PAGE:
Can Mathlab solve this

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rob
rob on 3 Sep 2013
Can Mathlab solve this
x1^2 +2.x1 - 2.x2^2 -5.x2 =5
2.x1^2 -3.x1 +x2^2 +3.x2 =19
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Answers (3)

Thomas
Thomas on 3 Sep 2013
Edited: Thomas on 3 Sep 2013
Yes, look in the symbolic math toolbox http://www.mathworks.com/help/symbolic/solve.html
Go to the bottom of the page for examples

Shashank Prasanna
Shashank Prasanna on 3 Sep 2013
You can solve a system of nonlinear equations using FSOLVE:
This will yield numerical solutions for x1 and x2
  3 Comments
Walter Roberson
Walter Roberson on 3 Sep 2013
Correct, fsolve() is numeric not algebraic. However can you really make use of the algebraic solutions? For example one of the four solutions to the above system has x1 be
-349/140 + (1/5040) * (4860 * (112706532 + 2940 * 1239703701^(1/2))^(1/3) - 6 * (112706532 + 2940 * 1239703701^(1/2))^(2/3) - 754344) / (112706532 + 2940 * 1239703701^(1/2))^(1/3) - (1/90720) * ((4860 * (112706532 + 2940 * 1239703701^(1/2))^(1/3) - 6 * (112706532 + 2940 * 1239703701^(1/2))^(2/3) - 754344)/(112706532 + 2940 * 1239703701^(1/2))^(1/3))^(1/2) * 6^(1/2) * 36^(1/2) * 2^(1/2) * (((810* (112706532 + 2940 * 1239703701^(1/2))^(1/3) + 18^(1/3) * ((9392211 + 245 * 1239703701^(1/2))^2)^(1/3) + 62862) * ((4860 * (112706532 + 2940 * 1239703701^(1/2))^(1/3) - 6 * (112706532 + 2940 * 1239703701^(1/2))^(2/3) - 754344) / (112706532 + 2940 * 1239703701^(1/2))^(1/3))^(1/2) + 1764 * (112706532 + 2940 * 1239703701^(1/2))^(1/3)) * 18^(1/3) * ((112706532 + 2940 * 1239703701^(1/2))^(1/3) / (810 * (112706532 + 2940 * 1239703701^(1/2))^(1/3) - (112706532 + 2940 * 1239703701^(1/2))^(2/3) - 125724))^(1/2) * ((9392211 + 245 * 1239703701^(1/2))^2)^(1/3) * 6^(1/2) / (9392211 + 245 * 1239703701^(1/2)))^(1/2) + (1/30240) * (1620 * (112706532 + 2940 * 1239703701^(1/2))^(1/3) * ((4860 * (112706532 + 2940 * 1239703701^(1/2))^(1/3) - 6 * (112706532 + 2940 * 1239703701^(1/2))^(2/3) - 754344) / (112706532 + 2940 * 1239703701^(1/2))^(1/3))^(1/2) + 2 * ((4860 * (112706532 + 2940 * 1239703701^(1/2))^(1/3) - 6 * (112706532 + 2940 * 1239703701^(1/2))^(2/3) - 754344) / (112706532 + 2940 * 1239703701^(1/2))^(1/3))^(1/2) * 18^(1/3) * ((9392211 + 245 * 1239703701^(1/2))^2)^(1/3) + 125724 * ((4860 * (112706532 + 2940 * 1239703701^(1/2))^(1/3) - 6 * (112706532 + 2940 * 1239703701^(1/2))^(2/3) - 754344) / (112706532 + 2940 * 1239703701^(1/2))^(1/3))^(1/2) + 3528 * (112706532 + 2940 * 1239703701^(1/2))^(1/3)) * 6^(1/2) * ((112706532 + 2940 * 1239703701^(1/2))^(1/3) / (810 * (112706532 + 2940 * 1239703701^(1/2))^(1/3) - (112706532 + 2940 * 1239703701^(1/2))^(2/3) - 125724))^(1/2) * 18^(1/3) * ((9392211 + 245 * 1239703701^(1/2))^2)^(1/3) / (9392211 + 245 * 1239703701^(1/2))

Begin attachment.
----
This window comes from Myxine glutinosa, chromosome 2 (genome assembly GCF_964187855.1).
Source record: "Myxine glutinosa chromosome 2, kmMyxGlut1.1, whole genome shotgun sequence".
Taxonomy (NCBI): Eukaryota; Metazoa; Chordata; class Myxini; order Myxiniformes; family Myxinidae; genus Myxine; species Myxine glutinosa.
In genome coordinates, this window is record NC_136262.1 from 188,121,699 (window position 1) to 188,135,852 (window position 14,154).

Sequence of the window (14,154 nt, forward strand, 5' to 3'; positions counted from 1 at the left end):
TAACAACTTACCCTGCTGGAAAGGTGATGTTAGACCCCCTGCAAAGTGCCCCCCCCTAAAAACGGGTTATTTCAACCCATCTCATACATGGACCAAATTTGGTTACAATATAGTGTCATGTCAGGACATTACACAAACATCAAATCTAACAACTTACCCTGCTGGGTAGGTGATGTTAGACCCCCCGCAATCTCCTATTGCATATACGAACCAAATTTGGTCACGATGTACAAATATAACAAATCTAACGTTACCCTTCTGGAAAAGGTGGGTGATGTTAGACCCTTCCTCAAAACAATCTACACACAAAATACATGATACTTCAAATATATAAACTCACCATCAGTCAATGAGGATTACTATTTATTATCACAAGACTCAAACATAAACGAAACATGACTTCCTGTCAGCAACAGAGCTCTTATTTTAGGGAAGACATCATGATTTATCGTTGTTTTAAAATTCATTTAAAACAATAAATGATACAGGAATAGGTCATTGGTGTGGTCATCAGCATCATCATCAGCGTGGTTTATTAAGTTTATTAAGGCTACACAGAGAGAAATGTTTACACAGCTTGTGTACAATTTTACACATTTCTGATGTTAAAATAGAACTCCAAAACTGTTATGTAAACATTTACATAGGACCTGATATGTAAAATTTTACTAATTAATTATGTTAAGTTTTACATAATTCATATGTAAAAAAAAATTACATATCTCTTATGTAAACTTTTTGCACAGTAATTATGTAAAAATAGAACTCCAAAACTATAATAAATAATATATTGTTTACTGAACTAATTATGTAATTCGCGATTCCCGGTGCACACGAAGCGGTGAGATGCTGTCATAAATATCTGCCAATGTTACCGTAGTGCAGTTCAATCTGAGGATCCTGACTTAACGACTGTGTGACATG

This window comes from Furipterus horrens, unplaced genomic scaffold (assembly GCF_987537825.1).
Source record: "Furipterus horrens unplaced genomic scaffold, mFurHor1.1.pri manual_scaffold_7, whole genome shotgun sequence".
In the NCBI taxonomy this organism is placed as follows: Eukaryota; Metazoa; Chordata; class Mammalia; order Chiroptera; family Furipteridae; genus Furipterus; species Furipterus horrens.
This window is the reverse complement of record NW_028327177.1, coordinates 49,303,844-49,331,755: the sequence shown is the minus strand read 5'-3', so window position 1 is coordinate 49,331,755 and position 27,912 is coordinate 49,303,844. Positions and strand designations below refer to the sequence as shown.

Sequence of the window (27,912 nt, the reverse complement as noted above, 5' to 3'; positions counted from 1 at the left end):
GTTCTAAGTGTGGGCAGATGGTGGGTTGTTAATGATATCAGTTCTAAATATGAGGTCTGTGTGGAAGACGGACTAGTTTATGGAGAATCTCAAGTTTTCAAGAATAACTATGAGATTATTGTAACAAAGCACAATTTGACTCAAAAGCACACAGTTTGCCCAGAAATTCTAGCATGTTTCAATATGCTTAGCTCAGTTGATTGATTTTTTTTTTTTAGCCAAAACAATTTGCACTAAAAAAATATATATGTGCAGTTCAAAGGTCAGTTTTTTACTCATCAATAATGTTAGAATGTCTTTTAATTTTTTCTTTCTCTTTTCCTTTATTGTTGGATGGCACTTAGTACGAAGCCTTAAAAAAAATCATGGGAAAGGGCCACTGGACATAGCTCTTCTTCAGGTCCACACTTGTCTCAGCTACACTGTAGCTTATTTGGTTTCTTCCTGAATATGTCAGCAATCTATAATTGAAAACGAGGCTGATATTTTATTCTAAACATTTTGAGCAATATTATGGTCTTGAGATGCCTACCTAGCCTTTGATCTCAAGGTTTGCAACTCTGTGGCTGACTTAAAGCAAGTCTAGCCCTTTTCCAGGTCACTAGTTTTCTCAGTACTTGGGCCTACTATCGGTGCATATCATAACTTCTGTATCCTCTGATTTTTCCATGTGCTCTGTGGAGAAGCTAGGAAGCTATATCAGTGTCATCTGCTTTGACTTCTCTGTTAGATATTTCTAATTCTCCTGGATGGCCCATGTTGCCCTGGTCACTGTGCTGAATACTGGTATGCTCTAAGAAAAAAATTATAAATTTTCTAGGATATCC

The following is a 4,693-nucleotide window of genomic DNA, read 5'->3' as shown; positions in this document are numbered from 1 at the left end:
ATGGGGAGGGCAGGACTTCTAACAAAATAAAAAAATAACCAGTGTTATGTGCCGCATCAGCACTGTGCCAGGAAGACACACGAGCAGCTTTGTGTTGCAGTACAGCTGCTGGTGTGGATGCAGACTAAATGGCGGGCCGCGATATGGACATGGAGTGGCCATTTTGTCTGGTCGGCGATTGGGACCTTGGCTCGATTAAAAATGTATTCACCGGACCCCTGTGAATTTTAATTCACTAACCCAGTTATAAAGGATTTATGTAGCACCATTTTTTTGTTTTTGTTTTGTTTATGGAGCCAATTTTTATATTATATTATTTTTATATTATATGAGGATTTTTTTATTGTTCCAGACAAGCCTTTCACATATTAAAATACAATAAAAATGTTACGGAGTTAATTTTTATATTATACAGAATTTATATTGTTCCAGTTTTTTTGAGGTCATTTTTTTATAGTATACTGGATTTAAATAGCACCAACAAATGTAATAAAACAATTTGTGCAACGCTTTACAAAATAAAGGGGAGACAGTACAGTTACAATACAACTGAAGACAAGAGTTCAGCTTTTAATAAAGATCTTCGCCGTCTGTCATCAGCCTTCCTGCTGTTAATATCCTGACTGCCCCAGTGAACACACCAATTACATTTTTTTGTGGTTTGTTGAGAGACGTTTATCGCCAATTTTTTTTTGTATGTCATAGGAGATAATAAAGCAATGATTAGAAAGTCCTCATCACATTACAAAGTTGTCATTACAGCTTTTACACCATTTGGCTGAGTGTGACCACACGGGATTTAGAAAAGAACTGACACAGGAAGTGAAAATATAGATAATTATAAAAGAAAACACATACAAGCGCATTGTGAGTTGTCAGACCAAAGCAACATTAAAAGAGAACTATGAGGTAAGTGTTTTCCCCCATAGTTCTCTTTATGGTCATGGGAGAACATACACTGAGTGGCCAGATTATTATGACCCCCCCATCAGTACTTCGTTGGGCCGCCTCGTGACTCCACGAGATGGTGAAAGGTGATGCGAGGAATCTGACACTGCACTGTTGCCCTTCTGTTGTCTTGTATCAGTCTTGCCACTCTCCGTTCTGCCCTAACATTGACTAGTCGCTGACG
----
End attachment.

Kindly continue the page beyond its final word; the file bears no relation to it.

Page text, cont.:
Would your work seriously be affected if all those 112706532 where 112706533 instead? (That would make a difference in the 6th decimal place.)

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Roger Stafford
Roger Stafford on 3 Sep 2013
It is useful to know how to solve such equations by hand rather than always depending on matlab. The trick is to eliminate either the x1^2 term or the x2^2 term by combining the equations appropriately. If we double the second equation and then add the equations, we get
5*x1^2-4*x1+x2 = 43
which can be solved for x2
x2 = -5*x1^2+4*x1+43
You can then substitute this value of x2 into either one of the original equations and get a fourth degree polynomial equation in x1. The four roots of this can be obtained with matlab's 'roots' program (we need matlab after all) and then corresponding values of x2 from these with the above equation.
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Walter Roberson
Walter Roberson on 4 Sep 2013
Suppose you had
a = b^2 + d
b = c^2
c = d^2
then a = d^8 + d, and that has no closed-form solution for d in terms of a. Therefore the generalized 3 x 3 or larger is not always resolvable to algebraic solutions. However, if the forms of the equations are constrained, so that one was not working with the generalized form, then it might be possible to find algebraic solutions; that would vary with the exact constraints.

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